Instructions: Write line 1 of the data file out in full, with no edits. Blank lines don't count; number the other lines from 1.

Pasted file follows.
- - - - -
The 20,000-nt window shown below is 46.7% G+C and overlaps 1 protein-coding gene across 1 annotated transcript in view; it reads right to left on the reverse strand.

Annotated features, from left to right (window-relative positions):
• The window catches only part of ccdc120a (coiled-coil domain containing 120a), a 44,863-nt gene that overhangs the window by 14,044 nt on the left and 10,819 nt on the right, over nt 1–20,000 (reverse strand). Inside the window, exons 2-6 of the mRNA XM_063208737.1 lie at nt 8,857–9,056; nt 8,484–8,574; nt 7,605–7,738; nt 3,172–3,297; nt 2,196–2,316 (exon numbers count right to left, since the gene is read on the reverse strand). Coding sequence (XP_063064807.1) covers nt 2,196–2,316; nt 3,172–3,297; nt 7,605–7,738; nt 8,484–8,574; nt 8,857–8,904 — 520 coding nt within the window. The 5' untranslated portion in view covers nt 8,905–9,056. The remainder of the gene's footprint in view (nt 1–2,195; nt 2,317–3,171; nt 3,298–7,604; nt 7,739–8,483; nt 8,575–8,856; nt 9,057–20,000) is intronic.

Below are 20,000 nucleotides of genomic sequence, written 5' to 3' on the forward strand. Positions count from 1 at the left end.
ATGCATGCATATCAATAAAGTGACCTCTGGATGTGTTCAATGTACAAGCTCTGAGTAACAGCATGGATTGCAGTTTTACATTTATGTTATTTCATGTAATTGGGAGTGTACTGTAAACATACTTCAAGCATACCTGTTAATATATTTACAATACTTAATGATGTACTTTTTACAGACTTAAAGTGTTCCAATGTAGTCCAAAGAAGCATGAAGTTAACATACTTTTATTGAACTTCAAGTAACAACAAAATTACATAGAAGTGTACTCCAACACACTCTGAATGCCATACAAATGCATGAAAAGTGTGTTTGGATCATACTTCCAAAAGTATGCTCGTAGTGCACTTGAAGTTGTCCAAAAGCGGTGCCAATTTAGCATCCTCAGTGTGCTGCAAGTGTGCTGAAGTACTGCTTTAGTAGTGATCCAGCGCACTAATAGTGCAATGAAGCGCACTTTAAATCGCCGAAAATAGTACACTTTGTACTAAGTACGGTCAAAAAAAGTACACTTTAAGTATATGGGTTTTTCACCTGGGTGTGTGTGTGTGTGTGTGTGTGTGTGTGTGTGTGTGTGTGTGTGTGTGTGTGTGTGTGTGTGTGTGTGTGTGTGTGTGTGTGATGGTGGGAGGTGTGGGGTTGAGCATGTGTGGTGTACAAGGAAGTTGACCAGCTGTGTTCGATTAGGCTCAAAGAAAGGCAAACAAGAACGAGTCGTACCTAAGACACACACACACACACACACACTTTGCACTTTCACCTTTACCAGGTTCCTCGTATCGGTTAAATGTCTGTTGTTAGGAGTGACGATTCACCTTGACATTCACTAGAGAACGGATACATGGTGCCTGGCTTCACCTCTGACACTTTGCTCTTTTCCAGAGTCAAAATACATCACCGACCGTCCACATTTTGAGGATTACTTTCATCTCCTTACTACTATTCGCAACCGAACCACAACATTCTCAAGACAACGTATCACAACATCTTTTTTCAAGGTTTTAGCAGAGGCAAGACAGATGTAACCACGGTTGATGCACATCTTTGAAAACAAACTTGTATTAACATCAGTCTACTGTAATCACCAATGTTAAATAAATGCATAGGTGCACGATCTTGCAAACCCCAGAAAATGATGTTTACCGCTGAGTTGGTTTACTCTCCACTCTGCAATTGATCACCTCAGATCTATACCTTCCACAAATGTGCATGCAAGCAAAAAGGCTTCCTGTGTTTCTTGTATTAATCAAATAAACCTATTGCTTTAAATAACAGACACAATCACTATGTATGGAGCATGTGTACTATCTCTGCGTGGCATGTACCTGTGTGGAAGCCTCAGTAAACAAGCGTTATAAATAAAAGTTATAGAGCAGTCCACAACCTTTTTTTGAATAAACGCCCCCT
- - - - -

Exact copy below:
The 20,000-nt window shown below is 46.7% G+C and overlaps 1 protein-coding gene across 1 annotated transcript in view; it reads right to left on the reverse strand.